Companies that are failing have fountains in foyers, flagpoles outside their plush offices and expensive cars with personalised number plates in their car parks – or so the old adage goes.
Now, most people think that so-called tell-tale signs like these are complete nonsense and are just for superstitious wimps who cannot make decisions based on well-researched facts and properly thought out logical conclusions.
I happen not to agree with this so I thought I would go through my very, very thin black book of business failures(!) and see if I could come up with some danger signals that were consistent amongst these companies.
So here goes.
Greed is not always OK
I can remember at least three companies that I have financed where almost immediately after the deal was done the directors went out and bought brand new top of the range Porsches at their companies’ expense.
Now I have nothing against Porsches – I even had one myself before my wife deemed me too old to drive one – but mine was second hand and I paid for it out of my own pocket. However, it is the attitude of mind, putting status and pleasure before the business that was the point. In each case this management flaw became increasingly apparent and the relevant people were moved on from the company concerned.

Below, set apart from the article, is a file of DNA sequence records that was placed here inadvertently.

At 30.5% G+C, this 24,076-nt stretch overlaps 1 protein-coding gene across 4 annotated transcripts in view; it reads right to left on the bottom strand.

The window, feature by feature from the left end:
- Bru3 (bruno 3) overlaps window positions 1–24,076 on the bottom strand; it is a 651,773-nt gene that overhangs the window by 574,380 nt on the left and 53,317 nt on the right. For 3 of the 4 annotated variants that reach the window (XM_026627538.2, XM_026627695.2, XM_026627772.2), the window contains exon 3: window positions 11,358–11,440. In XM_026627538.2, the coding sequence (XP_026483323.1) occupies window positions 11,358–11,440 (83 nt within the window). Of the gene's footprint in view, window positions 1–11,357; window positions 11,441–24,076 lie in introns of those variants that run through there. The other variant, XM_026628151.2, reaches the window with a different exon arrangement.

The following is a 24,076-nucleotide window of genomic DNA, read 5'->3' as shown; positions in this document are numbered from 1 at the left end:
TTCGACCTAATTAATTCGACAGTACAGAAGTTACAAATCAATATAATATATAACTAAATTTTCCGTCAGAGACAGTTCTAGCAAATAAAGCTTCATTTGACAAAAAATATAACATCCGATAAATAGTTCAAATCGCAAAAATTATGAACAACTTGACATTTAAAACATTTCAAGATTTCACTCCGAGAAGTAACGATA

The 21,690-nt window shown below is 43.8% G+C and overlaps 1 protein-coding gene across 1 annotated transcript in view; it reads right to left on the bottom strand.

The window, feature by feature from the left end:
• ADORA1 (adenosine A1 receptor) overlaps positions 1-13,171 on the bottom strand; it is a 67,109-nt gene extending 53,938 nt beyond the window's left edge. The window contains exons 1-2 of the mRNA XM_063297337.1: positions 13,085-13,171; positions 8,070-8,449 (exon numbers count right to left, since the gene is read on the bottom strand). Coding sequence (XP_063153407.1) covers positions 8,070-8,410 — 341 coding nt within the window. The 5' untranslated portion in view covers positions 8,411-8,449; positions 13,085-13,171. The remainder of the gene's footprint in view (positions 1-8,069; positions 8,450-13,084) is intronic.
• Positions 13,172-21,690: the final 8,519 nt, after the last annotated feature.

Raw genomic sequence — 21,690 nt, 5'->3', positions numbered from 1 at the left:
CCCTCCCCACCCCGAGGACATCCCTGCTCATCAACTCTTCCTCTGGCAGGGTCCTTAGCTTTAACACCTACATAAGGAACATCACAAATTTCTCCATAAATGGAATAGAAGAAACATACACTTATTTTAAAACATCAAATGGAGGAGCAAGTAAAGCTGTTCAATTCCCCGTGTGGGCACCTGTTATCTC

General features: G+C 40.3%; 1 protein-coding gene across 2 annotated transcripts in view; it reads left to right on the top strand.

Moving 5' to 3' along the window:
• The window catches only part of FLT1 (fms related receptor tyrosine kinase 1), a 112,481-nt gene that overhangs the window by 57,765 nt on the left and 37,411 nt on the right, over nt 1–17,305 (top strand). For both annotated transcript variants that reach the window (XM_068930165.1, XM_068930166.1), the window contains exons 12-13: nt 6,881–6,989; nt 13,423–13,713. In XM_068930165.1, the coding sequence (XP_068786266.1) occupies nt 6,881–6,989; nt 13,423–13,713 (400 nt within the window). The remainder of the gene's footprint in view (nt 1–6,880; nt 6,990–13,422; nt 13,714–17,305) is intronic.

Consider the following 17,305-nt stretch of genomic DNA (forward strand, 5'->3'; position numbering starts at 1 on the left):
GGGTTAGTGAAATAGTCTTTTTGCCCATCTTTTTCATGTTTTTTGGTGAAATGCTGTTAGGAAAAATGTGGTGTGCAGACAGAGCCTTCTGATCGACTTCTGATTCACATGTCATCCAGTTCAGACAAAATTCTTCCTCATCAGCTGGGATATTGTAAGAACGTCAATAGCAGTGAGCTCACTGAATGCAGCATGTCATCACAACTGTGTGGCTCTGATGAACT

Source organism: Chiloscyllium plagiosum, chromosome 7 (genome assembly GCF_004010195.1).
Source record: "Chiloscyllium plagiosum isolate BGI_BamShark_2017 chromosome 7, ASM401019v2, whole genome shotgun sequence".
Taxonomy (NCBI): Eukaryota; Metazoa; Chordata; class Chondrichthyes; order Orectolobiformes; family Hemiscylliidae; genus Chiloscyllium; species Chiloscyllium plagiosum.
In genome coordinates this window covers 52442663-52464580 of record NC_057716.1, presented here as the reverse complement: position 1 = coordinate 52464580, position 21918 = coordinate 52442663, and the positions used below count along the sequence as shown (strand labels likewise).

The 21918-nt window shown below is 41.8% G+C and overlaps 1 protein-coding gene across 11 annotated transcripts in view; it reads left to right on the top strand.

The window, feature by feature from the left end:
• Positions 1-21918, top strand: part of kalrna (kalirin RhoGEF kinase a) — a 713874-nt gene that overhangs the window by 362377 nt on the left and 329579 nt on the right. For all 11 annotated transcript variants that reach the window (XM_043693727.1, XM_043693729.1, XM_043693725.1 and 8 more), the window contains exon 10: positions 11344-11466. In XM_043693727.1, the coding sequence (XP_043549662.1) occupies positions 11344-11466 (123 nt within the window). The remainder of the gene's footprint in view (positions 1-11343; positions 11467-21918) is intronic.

This would also apply to a management team obsessed with their own salary package and add-on benefits, even if the company couldn’t afford it at the time. Greed is OK if the company is robust but good judgement says there is a time and place – normally on the back of success.
Building the air miles
Excessive travel by managing directors to overseas conventions or business trips, particularly where the flight time is over eight hours, is not necessary. Travelling by the sales director is a totally different thing and is to be encouraged, but an MD who is constantly travelling is, in most cases, bad news. If he is not running the business he is most probably hiding the real issues that need to be dealt with back home in boring old Macclesfield or wherever.
Tied up in meetings
Really long management meetings where you are told, as an investor director, that the MD, FD, or anyone else who can tell you anything about how things are going, just cannot be disturbed. This might be OK if it’s a three-hour meeting but all day? No – good management gets back to you quickly. Well-run companies don’t need a catalogue of one-day strategy meetings or else the business has a real identity problem. See also: 10 hacks for more productive business meetings.
Watch out for the finances
The accounts also tell their own story. Things like a large increase in debtors or stock not properly explained or profits that never seem to really translate into cash. Slightly more oblique would be to watch the companies using invoice discounting or factoring and who are tight on cash. There is a tendency for sales to be inflated by adding additional items from a third-party supplier (that is, hardware) just to get more cash upfront. This is dangerous because when the debt gets paid you also have to pay the third-party supplier and you may have a cash crunch that you were just not expecting.